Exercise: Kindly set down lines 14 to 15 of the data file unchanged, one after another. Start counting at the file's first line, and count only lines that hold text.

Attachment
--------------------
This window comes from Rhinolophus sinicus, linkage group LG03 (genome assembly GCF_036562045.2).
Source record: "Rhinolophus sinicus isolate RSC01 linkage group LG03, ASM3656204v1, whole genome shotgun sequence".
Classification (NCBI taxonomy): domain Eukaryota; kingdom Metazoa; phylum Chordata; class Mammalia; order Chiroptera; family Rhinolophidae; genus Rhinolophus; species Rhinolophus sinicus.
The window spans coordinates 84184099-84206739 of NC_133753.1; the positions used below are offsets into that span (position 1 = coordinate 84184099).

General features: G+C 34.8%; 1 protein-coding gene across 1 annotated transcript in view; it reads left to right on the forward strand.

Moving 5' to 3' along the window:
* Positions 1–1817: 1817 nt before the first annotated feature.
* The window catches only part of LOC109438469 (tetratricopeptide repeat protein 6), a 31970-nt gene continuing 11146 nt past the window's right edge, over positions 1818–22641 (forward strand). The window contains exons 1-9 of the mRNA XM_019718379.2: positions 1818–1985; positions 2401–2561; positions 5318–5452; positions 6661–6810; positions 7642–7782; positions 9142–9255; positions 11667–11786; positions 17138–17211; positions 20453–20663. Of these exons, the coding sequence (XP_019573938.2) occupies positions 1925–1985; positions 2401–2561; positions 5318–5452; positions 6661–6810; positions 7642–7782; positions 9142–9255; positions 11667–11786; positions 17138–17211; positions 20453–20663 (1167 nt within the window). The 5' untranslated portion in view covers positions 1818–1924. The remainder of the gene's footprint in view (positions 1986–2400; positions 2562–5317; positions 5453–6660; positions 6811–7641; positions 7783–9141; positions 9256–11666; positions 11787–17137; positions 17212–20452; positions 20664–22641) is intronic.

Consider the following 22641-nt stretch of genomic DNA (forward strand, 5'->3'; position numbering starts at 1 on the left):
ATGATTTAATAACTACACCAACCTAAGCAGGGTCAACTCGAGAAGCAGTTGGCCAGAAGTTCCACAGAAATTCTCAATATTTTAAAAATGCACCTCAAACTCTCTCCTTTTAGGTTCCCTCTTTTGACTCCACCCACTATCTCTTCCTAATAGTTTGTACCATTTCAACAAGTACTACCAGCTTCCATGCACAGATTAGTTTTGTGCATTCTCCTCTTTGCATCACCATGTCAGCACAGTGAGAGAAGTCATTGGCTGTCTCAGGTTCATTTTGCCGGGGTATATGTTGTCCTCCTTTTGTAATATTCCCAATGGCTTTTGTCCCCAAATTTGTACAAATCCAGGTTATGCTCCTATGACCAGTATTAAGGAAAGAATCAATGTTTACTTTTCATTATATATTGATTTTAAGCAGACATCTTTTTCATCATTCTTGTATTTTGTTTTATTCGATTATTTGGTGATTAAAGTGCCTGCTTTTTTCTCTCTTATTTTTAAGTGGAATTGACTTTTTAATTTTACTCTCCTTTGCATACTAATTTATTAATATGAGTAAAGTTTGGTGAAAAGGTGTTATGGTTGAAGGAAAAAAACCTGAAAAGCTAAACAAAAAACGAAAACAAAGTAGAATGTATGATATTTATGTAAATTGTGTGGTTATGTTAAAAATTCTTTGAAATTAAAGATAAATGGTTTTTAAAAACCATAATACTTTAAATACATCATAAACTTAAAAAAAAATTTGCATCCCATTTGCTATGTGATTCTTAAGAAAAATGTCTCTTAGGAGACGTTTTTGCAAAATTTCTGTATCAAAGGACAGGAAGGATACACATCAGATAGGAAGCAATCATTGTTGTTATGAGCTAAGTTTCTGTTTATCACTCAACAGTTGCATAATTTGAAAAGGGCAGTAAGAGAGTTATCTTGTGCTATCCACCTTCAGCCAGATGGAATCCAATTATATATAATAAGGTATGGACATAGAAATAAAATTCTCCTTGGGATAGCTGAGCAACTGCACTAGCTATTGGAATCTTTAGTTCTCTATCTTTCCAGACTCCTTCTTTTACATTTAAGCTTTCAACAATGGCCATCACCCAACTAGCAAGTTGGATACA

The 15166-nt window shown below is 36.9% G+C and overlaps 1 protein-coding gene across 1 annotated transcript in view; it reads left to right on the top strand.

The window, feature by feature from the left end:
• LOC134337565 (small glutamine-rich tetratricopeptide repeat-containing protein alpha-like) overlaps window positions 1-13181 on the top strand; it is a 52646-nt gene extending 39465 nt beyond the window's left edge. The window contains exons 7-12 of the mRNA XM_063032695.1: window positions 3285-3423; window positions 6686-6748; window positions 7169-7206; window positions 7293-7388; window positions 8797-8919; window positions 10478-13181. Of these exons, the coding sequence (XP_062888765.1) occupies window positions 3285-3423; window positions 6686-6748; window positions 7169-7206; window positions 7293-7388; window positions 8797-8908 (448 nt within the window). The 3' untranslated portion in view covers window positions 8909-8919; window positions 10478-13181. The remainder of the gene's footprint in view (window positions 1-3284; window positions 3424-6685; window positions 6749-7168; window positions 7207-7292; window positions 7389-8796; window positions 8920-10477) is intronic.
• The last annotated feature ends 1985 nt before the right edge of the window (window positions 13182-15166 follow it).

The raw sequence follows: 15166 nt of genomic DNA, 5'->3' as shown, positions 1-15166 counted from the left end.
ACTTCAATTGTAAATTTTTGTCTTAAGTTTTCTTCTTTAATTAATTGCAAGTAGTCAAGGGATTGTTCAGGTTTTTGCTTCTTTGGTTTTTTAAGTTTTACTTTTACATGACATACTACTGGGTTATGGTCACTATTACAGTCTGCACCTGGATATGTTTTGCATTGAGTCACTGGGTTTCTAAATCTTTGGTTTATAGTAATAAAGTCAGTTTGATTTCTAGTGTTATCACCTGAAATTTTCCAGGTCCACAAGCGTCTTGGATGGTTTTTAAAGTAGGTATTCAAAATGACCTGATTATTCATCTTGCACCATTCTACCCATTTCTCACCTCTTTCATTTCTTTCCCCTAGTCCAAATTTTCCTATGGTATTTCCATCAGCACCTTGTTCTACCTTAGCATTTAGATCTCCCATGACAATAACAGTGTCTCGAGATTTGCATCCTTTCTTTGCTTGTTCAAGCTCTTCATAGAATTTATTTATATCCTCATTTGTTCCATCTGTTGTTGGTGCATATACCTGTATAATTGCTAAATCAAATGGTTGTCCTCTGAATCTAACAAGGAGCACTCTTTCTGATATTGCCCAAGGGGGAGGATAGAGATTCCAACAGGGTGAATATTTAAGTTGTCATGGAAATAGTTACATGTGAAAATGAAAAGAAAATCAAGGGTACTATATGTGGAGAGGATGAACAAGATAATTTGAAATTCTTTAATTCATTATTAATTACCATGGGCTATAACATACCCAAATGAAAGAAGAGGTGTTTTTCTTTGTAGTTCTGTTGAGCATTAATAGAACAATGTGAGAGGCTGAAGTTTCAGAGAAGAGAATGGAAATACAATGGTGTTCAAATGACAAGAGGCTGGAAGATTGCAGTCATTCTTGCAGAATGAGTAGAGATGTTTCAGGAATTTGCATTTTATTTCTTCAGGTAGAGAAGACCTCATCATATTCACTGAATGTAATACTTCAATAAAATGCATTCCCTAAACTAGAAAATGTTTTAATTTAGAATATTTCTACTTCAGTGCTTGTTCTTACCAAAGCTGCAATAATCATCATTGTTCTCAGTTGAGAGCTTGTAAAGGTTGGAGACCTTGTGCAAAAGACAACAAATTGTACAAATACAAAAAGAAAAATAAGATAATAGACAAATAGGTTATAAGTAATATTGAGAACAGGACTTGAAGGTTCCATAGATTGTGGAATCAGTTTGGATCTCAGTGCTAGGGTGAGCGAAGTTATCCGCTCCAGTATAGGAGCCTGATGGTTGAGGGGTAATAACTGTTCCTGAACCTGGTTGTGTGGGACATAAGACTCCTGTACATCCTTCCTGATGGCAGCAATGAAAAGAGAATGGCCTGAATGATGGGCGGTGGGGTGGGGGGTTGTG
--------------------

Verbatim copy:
• The last annotated feature ends 1985 nt before the right edge of the window (window positions 13182-15166 follow it).

The raw sequence follows: 15166 nt of genomic DNA, 5'->3' as shown, positions 1-15166 counted from the left end.